You see that bright spot on Thursday? Where it's a whole 19 degrees (that's Fahrenheit, Aramis) ABOVE ZERO? I've already promised myself I will get outside and go for a walk. I could use the fresh air. And let me tell you, at 19 degrees with a 20% chance of snow, the air is pretty freaking fresh. And yes, you are correct. That little red box in the corner DOES say there's a windchill warning (FYI it's currently sitting at 35 to 45 degrees BELOW ZERO). Which means it's actually unsafe for your skin to be out in the air uncovered for even a very short amount of time. Why do I live somewhere that the air is so cold it's actually dangerous? I don't have any idea. I don't even snowmobile! Or ice fish. Or even ski very well. I need to move. Or at least take a vacation to somewhere you can't throw a pot of boiling water out the back door and have it freeze mid-air (yes, it works. Welcome to fifth grade science class in Minnesota.)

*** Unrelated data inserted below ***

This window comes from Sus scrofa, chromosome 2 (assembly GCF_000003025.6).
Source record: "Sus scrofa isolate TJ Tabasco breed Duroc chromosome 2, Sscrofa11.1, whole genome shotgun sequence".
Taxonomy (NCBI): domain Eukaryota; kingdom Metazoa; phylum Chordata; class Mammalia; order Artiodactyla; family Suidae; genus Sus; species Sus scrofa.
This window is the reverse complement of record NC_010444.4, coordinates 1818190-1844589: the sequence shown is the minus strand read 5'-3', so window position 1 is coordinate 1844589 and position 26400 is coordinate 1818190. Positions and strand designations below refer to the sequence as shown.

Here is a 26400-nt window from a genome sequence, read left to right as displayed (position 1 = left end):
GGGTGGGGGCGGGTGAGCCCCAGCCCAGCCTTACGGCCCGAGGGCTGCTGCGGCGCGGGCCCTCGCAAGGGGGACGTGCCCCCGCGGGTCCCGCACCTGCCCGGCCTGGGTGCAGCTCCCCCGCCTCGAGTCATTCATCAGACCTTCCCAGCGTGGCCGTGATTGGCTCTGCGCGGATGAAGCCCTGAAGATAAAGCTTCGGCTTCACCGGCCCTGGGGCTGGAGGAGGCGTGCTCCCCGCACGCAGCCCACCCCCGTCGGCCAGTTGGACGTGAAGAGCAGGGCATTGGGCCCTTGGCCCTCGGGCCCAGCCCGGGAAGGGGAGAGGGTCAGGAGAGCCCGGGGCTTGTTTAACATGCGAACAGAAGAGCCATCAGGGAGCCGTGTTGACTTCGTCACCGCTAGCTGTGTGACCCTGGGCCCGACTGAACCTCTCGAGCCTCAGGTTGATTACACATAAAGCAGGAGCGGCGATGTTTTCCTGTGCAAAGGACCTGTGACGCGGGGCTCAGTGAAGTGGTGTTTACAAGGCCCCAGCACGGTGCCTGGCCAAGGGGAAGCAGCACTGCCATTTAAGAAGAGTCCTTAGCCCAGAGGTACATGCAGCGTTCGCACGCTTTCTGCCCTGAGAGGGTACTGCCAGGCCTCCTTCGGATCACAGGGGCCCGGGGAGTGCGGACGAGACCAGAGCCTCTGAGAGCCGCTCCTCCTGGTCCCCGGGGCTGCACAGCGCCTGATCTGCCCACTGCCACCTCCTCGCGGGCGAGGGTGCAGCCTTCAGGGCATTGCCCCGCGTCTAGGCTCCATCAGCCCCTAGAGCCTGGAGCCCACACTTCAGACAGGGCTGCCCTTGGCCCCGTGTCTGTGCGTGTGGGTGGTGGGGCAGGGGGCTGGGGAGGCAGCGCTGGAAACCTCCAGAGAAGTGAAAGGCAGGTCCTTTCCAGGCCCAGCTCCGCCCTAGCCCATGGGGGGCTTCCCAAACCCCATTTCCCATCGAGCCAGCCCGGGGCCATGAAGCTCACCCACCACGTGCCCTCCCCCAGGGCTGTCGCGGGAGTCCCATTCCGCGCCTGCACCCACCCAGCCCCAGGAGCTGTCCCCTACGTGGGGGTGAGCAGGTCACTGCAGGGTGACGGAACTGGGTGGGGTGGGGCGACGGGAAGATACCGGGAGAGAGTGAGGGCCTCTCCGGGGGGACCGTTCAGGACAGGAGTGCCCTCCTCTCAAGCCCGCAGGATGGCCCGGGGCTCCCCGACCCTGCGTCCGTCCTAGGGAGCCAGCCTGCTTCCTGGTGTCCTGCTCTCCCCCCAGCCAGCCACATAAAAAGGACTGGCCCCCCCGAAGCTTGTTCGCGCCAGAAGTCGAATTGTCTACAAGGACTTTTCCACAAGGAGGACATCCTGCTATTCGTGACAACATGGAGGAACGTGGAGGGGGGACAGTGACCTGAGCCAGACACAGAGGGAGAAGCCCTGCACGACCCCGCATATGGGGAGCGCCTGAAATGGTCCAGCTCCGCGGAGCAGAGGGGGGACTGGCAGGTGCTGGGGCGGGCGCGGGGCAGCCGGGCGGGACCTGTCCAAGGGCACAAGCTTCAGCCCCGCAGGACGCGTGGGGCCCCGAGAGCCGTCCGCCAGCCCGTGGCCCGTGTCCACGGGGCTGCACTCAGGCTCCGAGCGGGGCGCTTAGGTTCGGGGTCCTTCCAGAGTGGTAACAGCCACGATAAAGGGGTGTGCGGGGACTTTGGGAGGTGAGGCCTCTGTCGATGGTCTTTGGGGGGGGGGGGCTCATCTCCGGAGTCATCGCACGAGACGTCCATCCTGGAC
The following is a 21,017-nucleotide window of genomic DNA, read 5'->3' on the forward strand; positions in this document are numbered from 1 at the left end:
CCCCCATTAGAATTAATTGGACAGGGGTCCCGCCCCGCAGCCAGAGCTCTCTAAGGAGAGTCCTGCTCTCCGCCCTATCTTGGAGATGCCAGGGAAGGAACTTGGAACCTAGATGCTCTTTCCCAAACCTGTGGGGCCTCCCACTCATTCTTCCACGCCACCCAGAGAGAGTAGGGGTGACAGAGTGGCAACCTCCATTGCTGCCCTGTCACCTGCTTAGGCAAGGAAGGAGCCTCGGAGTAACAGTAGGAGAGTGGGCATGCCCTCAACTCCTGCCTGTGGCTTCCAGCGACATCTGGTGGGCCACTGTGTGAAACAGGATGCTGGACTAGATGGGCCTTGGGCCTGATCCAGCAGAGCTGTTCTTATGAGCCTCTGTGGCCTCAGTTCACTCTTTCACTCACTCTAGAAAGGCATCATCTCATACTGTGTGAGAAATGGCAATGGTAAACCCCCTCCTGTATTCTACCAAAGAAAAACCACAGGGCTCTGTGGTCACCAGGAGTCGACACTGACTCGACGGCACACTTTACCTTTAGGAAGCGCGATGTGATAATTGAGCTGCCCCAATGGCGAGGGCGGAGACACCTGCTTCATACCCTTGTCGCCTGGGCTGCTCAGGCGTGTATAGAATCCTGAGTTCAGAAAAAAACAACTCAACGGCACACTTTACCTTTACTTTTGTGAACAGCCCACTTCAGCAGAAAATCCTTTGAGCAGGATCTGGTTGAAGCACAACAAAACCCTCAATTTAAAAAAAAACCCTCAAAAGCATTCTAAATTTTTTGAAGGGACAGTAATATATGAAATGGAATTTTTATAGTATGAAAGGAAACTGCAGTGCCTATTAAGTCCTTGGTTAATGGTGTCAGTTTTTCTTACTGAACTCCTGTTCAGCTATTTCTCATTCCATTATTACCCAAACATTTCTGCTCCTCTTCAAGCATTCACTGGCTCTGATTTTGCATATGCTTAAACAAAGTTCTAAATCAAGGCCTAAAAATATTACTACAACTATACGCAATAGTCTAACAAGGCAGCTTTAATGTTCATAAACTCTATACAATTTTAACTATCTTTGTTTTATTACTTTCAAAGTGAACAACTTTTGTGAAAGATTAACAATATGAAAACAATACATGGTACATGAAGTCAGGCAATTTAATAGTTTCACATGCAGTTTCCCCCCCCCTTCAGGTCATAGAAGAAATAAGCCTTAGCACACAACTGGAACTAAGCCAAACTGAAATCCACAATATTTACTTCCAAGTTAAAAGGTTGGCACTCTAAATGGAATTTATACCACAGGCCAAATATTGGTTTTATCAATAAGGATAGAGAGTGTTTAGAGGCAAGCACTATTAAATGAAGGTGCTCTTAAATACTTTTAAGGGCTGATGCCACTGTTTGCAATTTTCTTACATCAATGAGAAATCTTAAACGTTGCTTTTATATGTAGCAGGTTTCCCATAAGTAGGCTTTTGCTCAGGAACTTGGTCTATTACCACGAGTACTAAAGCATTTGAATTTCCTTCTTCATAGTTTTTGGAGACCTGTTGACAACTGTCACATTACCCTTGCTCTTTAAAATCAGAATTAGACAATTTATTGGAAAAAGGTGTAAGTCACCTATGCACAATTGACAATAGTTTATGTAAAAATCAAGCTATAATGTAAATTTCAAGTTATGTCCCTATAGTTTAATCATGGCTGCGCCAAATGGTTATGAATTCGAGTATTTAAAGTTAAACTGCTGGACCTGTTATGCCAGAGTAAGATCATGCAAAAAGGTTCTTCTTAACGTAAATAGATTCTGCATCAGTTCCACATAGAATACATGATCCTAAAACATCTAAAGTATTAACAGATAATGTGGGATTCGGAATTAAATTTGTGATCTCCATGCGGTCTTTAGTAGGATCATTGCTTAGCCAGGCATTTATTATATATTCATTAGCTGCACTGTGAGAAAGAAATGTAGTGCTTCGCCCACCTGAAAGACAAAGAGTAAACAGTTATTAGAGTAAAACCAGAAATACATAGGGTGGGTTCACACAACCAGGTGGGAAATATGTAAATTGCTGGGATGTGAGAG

There's not much else going on around here--I mean, how much else can you really do when you have to put effort in to surviving your air. I'm feeling big and lazy. I'm washing my hands a million times a day to try to keep from getting sick. And I'm putting on hand lotion two million times a day so my hands stay all in one piece and avoid cracking and bleeding. The rest of the time I'm trying to work up to the motivation to do anything other than lie on my couch watching Netflix from the time I walk in the door after work until I go to bed at 9:00 p.m. I need a hobby. Or to join a gym. At least a few days a week, I drag my butt downstairs to half-heartedly jog (playing fast and loose with that word) on the treadmill for two episodes of 30 Rock. I know, I know, I'm practically a fitness goddess at this point. I mean, I'm not quite Jane with her half marathon and record-setting swim times (while pregnant), but I'm pretty freaking close. Notice I did say TWO episodes of 30 Rock.